12 lessons learned from the Green Deal Circular Procurement
1. Change-oriented design
Exploit the available space as much as possible. This can be encouraged by making it suitable for various functions. In Tervuren, for example, sports clubs and youth clubs share the rooms in the new Berg van Termunt building.
By designing or building in a modular way, or with a method which facilitates adaptation later, you can make your building future-proof and able to respond to changing needs.
2. Market dialogue
There are already lots of innovations in the construction industry in terms of circular solutions, in fact it’s ahead of other sectors in this respect. It’s important, therefore, to look into what’s already available on the market, and to enter into dialogue with providers in order to find the best circular solution together and stimulate innovation.
3. Maximal value retention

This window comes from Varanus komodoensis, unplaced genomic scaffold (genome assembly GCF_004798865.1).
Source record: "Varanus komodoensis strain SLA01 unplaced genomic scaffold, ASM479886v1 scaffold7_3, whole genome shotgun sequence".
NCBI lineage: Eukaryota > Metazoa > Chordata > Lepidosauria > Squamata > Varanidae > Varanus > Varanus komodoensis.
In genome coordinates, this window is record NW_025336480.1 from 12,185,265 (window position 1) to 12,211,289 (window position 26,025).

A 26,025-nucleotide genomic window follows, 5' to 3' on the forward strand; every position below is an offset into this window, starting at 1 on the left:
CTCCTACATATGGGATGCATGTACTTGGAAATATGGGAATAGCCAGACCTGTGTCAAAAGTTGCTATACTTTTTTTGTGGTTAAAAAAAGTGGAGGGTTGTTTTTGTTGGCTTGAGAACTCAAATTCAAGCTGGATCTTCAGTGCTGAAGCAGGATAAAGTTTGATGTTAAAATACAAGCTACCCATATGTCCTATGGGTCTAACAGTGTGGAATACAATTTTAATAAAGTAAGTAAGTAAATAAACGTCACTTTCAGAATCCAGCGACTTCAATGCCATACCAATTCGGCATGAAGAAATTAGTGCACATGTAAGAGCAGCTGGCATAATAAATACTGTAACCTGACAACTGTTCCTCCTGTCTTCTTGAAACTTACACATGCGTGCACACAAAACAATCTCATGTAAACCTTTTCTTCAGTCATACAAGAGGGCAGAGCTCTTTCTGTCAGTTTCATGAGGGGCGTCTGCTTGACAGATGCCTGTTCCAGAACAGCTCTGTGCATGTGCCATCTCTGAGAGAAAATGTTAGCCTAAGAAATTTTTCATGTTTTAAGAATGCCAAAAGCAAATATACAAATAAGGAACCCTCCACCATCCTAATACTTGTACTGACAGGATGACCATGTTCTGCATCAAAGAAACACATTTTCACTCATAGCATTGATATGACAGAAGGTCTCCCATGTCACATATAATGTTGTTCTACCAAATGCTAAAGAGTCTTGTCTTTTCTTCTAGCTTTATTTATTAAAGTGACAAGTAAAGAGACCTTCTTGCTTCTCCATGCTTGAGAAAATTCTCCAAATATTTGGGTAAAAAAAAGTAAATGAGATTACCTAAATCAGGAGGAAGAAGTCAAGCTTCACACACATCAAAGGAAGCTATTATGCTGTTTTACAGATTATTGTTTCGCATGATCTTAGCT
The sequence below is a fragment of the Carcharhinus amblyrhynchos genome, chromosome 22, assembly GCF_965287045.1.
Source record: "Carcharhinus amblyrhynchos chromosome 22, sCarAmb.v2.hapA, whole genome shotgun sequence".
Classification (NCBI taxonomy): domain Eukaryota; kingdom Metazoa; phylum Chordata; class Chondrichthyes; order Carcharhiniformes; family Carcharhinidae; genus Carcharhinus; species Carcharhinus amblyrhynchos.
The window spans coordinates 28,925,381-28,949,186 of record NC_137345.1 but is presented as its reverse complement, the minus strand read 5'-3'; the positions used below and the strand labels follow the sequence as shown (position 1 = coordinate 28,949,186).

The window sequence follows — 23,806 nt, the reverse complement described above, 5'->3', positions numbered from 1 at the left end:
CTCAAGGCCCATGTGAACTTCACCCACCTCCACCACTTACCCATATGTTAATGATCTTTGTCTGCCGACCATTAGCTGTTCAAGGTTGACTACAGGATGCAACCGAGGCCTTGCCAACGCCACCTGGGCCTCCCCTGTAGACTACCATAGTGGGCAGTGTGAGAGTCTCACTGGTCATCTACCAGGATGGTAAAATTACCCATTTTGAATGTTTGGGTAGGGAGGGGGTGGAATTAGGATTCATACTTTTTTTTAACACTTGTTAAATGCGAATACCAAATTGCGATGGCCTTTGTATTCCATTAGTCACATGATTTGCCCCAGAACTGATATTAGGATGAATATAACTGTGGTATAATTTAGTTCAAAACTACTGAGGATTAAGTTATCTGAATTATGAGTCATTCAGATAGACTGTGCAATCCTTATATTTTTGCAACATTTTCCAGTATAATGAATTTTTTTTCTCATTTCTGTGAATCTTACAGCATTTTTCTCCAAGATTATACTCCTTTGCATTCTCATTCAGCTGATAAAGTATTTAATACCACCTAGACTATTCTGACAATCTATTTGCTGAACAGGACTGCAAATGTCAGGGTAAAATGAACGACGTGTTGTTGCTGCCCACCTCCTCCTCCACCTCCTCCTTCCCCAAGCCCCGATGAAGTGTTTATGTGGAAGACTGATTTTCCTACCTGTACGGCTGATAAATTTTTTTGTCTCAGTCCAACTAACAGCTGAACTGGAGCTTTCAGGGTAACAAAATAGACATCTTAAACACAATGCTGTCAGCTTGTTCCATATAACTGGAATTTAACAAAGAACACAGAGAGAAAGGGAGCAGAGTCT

By maintaining, repairing or renovating existing infrastructure and installations according to a circular model, the value of the building materials and raw materials used is preserved as much as possible. Little or no new material should be used, and waste avoided.
4. Environmental impact of materials
Our buildings are becoming ever more efficient in terms of energy consumption, and may well become virtually energy-neutral in the future. The energy consumption of buildings during the use phase will therefore represent an increasingly smaller share of the total environmental impact. This is in contrast to materials, today responsible for about 15 to 18% of a building's total environmental footprint, which will play an increasingly decisive role. TOTEM, the free on-line tool based on LCA, allows architects to take material performance of building elements into account from the outset during the design.
5. Insight into materials
Request the use of universal parts with standard sizes and materials that can be easily removed or replaced. The materials used in your building can be tracked with a materials passport or digital inventory. The BIM can help to improve the sharing of information about the materials used.